Thursday, July 06, 2006

The Art of Telecommunications

Have you noticed that radio transmission towers have lately become more ... well, more interesting?

Before I go further, I had better define a couple of terms. Those tall skinny things supported by guy wires with their regulation faa blinking red lights are not radio antennas. Technically, they are towers. The antenna is just the thing that sits on a tower. Sometimes an antenna sits on the very top; sometimes they are hung on the side. Antennas come in all shapes and sizes. They may be long and slender, they may be spherical or oblong, they may be boxy, or they may be flat.

It’s the antenna’s job to actually transmit and receive radio signals — usually from another antenna far away. The only purpose of the tower is to hoist the antenna into the air to make it more effective.

And lately, it’s the antennas that are making the towers interesting.

Long ago, transmission towers were primarily the domain of commercial radio and television stations. They were impressive; tall and skinny. Well, that was about it. The taller they were, the skinnier they appeared to be. Straight up. About as aesthetic as a pencil lead.

A few years ago, more and more of them started sprouting on the landscape. And these newcomers were different. They had character.

Suddenly, the tops of the towers sprouted wings. Instead of one boring antenna on top, just about every imaginable antenna could be found. Many times, several different types were on the same tower. They jutted from the sides, they sprang from the top, they ringed the midsection.

The thing that made the difference, of course, was the sudden ubiquity of mobile telephones. Now that there are millions of wireless devices roaming around out there, thousands of new transmission towers are required to communicate with them.

Wireless phones have different transmission needs than a regular commercial radio. For one thing, the communication is two-way, unlike your car radio. It’s also full-duplex — which means, unlike a cb radio, the phone can send and receive at the same time.

And other “housekeeping” transmissions have to occur, which you may never be aware of. These are telemetry signals that help the network keep track of where the phones are and whether or not they are turned on and available to receive a call. They also tell a phone when to ring.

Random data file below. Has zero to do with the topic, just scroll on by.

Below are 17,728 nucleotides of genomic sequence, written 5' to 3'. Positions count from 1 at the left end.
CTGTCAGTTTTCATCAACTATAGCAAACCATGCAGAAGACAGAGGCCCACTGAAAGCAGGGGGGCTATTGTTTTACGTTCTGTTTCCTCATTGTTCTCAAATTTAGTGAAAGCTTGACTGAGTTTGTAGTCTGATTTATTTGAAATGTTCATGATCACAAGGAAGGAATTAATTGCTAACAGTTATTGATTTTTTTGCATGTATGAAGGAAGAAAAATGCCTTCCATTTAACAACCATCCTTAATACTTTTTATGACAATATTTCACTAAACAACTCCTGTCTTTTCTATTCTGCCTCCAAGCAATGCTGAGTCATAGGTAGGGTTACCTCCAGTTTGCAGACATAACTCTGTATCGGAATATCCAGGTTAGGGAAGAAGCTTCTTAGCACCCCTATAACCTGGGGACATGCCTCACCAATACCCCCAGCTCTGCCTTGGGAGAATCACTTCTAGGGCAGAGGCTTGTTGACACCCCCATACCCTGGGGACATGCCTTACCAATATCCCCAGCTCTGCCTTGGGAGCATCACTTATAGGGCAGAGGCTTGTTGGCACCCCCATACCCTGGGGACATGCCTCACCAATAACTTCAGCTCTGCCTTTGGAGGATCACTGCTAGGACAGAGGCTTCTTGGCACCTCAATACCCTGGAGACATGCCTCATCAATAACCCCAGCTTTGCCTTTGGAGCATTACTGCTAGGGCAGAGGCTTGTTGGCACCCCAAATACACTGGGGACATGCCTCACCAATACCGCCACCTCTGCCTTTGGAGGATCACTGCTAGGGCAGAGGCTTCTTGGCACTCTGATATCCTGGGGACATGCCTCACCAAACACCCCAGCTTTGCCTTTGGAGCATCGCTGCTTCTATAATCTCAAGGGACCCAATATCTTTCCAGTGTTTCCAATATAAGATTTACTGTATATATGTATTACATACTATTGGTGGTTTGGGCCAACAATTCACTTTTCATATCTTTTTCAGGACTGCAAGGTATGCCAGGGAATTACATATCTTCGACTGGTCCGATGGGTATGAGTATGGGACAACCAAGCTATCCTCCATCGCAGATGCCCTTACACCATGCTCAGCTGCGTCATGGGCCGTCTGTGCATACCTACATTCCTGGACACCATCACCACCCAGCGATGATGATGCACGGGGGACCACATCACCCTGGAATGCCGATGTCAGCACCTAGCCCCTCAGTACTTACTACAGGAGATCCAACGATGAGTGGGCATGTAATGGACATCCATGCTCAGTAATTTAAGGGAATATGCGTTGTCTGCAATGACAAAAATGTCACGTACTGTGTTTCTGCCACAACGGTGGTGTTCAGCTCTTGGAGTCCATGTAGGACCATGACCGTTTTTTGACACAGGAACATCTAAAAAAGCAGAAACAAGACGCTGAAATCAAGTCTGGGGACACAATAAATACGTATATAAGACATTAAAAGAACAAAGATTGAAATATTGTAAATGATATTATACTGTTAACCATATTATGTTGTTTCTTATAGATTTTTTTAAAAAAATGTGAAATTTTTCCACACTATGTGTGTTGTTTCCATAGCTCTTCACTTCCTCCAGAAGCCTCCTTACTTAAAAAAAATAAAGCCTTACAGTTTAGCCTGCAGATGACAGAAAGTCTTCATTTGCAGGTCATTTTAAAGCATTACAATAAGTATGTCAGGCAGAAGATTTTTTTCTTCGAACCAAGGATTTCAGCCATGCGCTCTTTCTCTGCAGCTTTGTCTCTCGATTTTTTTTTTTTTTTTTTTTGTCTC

And mobile telephones are only part of the wireless communication revolution. All types of wireless devices demand similar communications networks. Blackberries, gps devices, satellite radio signal repeaters; even the computer that I’m typing this article on is plugged into a virtual wireless network and is in constant communication with a tower down the street from my house.

Of course, such complex communications require complex antennas. And in the process of building them, the communications companies inadvertently gave us new works of art. To make it even better, many of them have banded together to put multiple communications systems on one tower. The same structure may contain antennas belonging to Sprint, Verizon, Cingular, and a couple of other local carriers. Each antenna adds its own special flavor to the total picture that makes every transmission tower unique in its own way. And that makes it unique art — high in the rural sky.

The next time you’re zooming down the interstate, look up. There are some really neat high-tech patterns of wires, steel, and fiberglass up there, ready for your viewing pleasure. After you have enjoyed it, don’t forget to thank your wireless provider for the show.

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